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20121129
20121207
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the fiscal cliff. but right now they're miles apart and digging in their heels. president obama told bloomberg tv a deal is possible, but -- >> unfortunately the speaker's proposal right now is still out of balance. >> reporter: that plan sent to the white house offers a total of $2.2 trillion in deficit reduction over the next decade. that includes $1.2 trillion in spending cuts and $800 billion in new tax revenue, but here's the key. no rate increases in the top 2% of taxpayers. that's non-negotiable for president obama. >> we're not going to be able to got a deal without it. >> reporter: the white house says the republicans' math just doesn't add up. >> it's magic beans and fairy dust. >> reporter: negotiations have reached a stalemate. >> there's nothing going on privately that is not going on publicly. >> reporter: there is no plan at this time for congressional leaders to meet with the president at the white house, and it doesn't sound like he's sending out invitations any time soon. >> i don't think that the issue right now has to do with sitting in a room. >> reporter: earlie
american in less than a month if there's no deal on that looming fiscal cliff. >> but even with that threat looming, lawmakers are still very far apart on their way to rein in government. there are differences on full display for all of us to see over the weekend. here's abc's tahman bradley. >> reporter: fiscal cliff talks have hit a stalemate. with only 29 days to go, republicans and democrats remain far apart. and over the weekend, there was worry negotiations may actually fail. >> i think we're going over the cliff. it's clear to me they made a political calculation. before president obama and his team are demanding that they allow bush era tax cuts for the wealthiest 2% of americans expire. >> there's no way we can govern this country with those low rates in place for future generations. those rates have to go up. >> reporter: but republicans have drawn a line in the sand in raising tax rates. instead, signaling they're open to raising revenue by limiting the tax code. it's a major sticking point. holding up a deal. >> right now, i'd say we're nowhere. >> reporter: president obama is l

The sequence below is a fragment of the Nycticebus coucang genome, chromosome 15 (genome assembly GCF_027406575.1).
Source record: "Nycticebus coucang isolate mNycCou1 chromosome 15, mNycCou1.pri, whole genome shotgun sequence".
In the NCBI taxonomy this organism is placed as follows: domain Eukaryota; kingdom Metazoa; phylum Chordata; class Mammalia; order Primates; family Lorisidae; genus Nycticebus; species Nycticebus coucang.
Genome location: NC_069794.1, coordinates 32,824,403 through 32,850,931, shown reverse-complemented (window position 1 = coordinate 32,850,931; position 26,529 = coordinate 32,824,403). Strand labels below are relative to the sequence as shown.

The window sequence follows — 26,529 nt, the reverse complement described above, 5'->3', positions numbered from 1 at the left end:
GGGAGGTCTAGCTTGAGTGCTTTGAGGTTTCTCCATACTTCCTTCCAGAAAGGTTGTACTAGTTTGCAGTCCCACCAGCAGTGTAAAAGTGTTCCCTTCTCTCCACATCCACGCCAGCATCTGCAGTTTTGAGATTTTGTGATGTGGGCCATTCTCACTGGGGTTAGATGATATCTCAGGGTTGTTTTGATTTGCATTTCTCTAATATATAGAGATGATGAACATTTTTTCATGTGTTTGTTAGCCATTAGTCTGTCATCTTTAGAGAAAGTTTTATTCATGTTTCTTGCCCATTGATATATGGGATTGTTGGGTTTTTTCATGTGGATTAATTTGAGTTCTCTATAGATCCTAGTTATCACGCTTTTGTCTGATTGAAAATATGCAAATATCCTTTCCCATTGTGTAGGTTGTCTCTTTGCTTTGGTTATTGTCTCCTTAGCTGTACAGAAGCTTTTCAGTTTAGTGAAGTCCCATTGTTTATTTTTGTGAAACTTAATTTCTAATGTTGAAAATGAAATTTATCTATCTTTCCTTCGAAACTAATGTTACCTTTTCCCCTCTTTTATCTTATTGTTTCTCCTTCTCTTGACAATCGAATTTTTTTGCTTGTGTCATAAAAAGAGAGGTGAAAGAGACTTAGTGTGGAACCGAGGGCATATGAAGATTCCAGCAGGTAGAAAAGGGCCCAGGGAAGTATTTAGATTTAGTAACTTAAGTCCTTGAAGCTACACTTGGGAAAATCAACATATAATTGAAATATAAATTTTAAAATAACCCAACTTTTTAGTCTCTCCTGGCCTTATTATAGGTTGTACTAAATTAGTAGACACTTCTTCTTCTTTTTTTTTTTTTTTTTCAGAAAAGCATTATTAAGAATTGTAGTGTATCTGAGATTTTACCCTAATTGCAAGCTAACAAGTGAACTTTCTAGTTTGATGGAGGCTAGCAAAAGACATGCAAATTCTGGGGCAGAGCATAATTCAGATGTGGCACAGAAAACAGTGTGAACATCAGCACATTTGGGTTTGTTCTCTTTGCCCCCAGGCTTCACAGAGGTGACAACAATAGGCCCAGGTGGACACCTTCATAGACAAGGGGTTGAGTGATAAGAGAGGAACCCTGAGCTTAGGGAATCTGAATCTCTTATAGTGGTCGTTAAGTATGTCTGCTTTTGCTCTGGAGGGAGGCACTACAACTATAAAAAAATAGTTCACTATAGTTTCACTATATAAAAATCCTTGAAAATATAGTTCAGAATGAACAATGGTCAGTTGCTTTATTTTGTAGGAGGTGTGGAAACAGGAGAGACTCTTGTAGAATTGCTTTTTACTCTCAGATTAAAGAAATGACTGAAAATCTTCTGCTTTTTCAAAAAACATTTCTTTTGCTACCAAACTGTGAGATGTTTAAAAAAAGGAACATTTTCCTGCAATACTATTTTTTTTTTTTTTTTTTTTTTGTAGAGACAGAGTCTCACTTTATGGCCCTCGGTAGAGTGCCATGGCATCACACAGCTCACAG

up on the wealthiest americans, there will be no deal to avert going over the fiscal cliff. >> we're going to have to see the rates on the top 2% go up. and we're not going to be able to get a deal without it. >> reporter: house republicans are adamant, no tax rate increases. >> we're willing to put revenues on the table. revenues that come from closing loopholes, getting rid of special interest deductions and not raising rates. >> reporter: but what the republicans are offering sounds a lot like what the president wanted during last year's budget showdown. >> give us $1.2 trillion in additional revenues, which could be accomplished without hiking tax rates by eliminating loopholes, eliminating some deductions. >> reporter: today, however, the president says those moves will not be enough. and the latest pew poll shows a lot of public pessimism. with 49% of the public saying they do not expect a deal to be struck by the deadline. 40%, a little more optimistic. george? >> sure looks like this will go right to the deadline. jake, thanks very much. >>> george, now, we're going to get
by the fiscal cliff, at least 200,000 fewer jobs have been created this year. the official deadline is december 31st at midnight when the ball drops in times square. the deadline is before that, a week from friday when the house of representatives is scheduled to go on vacation. in actuality there are fewer than 11 days before they need to work out a deal. jake tapper, abc new, the white house. >> that's scary, 11 days. fellows you sit up there until it gets wrapped up. quick synopsis, gop, $800 billion in revenue through tax reform on the table. that's not what the white house wants. they want tax rates to go up as oppose to revenue going up which would include closing some loopholes. kind of one of the sticking points. >> and speaker of the house john boehner sent a nice little hallmark card, a letter to the president. i want to read you an excerpt. he set the american people rightly expect both parties to come together on a fair middle ground and address the nation's most pressing challenges. the proposal calls for $1.6 trillion in new tax revenue, twice the amount you supported during the c
Search Results 0 to 3 of about 4